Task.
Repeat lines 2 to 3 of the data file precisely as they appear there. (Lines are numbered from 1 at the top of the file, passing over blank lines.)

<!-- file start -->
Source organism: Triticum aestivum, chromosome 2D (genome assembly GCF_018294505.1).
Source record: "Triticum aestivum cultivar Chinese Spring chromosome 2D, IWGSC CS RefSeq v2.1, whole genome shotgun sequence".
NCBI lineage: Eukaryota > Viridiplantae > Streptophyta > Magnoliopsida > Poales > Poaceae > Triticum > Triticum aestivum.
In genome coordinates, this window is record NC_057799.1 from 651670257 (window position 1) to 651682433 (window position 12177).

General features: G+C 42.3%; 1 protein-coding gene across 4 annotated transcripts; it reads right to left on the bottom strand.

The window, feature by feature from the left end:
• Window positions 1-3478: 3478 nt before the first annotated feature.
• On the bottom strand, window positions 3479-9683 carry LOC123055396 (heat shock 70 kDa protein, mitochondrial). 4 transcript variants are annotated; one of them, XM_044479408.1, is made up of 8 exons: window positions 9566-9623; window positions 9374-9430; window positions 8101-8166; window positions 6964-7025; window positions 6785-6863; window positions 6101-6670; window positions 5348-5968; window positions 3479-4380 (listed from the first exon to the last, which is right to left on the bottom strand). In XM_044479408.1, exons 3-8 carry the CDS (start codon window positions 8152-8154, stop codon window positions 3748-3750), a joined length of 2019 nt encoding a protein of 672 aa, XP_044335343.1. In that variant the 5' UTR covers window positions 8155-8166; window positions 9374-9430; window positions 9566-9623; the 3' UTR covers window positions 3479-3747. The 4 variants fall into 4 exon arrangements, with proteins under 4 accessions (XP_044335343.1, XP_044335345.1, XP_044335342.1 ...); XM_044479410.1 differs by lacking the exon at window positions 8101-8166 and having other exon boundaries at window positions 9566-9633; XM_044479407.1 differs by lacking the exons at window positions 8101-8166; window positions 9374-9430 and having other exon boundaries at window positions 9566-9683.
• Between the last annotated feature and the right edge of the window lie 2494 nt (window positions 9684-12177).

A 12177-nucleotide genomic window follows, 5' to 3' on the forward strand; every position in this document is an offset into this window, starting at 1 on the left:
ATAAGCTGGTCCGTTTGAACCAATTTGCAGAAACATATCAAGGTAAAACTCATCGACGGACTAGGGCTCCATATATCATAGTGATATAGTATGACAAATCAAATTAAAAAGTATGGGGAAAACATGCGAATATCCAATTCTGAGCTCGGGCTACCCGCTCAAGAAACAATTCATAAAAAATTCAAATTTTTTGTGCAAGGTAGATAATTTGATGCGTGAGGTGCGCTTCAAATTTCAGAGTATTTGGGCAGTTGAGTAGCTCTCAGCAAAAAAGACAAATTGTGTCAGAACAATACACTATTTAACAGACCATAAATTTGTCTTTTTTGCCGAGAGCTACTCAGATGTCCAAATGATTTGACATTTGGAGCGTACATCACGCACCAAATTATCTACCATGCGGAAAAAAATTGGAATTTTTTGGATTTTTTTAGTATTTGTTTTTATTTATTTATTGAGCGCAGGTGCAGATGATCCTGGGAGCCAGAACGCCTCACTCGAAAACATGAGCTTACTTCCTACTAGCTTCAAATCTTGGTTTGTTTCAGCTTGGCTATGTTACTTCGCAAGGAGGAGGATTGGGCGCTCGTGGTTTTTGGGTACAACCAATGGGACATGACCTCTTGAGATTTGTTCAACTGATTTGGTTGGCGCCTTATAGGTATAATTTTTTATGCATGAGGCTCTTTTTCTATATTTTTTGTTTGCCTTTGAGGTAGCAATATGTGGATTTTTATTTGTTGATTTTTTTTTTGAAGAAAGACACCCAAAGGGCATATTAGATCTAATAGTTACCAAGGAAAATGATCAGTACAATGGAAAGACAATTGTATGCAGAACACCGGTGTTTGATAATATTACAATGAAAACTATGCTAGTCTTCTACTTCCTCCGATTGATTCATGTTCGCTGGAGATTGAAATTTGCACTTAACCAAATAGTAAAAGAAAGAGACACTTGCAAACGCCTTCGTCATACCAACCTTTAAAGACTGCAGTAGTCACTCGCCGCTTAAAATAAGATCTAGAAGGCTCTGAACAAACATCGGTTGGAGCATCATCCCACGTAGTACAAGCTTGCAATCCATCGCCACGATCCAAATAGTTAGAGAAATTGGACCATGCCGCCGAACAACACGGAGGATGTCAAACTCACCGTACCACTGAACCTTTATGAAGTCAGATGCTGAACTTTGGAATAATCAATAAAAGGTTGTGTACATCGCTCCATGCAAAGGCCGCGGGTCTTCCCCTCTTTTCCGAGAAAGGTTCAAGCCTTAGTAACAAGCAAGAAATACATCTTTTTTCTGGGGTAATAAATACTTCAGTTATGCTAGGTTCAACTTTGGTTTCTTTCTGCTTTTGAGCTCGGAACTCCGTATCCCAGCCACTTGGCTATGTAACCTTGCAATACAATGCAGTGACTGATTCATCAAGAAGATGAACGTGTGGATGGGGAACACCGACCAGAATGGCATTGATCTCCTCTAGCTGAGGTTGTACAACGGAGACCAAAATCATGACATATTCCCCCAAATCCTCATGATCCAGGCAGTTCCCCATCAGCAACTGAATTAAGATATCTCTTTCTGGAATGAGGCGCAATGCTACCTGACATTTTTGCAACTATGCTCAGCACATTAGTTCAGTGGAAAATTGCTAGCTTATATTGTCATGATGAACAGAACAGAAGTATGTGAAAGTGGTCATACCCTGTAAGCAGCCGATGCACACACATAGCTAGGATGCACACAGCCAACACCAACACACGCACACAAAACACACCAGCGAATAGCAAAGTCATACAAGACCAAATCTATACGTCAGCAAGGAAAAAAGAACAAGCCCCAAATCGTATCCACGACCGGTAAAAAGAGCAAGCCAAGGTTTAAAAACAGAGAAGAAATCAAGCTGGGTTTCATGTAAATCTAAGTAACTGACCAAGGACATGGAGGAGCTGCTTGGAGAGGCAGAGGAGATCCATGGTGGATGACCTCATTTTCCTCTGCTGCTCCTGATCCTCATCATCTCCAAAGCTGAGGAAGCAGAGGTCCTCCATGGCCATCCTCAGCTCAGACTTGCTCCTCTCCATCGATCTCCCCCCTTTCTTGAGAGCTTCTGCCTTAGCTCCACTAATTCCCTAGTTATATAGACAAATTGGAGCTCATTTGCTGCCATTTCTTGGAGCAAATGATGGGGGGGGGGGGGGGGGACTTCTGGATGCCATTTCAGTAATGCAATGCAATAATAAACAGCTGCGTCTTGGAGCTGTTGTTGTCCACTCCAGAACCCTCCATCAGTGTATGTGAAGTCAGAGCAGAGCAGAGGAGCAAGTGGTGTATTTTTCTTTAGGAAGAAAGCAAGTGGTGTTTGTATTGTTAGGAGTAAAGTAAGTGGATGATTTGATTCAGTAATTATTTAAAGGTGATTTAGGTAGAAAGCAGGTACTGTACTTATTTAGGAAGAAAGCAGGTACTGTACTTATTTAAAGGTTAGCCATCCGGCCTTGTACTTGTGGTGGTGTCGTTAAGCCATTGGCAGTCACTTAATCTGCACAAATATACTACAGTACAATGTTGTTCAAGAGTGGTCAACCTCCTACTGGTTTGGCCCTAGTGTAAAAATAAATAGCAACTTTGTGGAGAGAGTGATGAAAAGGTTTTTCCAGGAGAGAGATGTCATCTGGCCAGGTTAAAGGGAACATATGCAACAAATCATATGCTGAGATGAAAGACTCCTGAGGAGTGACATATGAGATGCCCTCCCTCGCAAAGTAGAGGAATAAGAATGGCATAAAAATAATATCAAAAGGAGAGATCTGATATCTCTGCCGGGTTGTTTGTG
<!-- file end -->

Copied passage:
Source record: "Triticum aestivum cultivar Chinese Spring chromosome 2D, IWGSC CS RefSeq v2.1, whole genome shotgun sequence".
NCBI lineage: Eukaryota > Viridiplantae > Streptophyta > Magnoliopsida > Poales > Poaceae > Triticum > Triticum aestivum.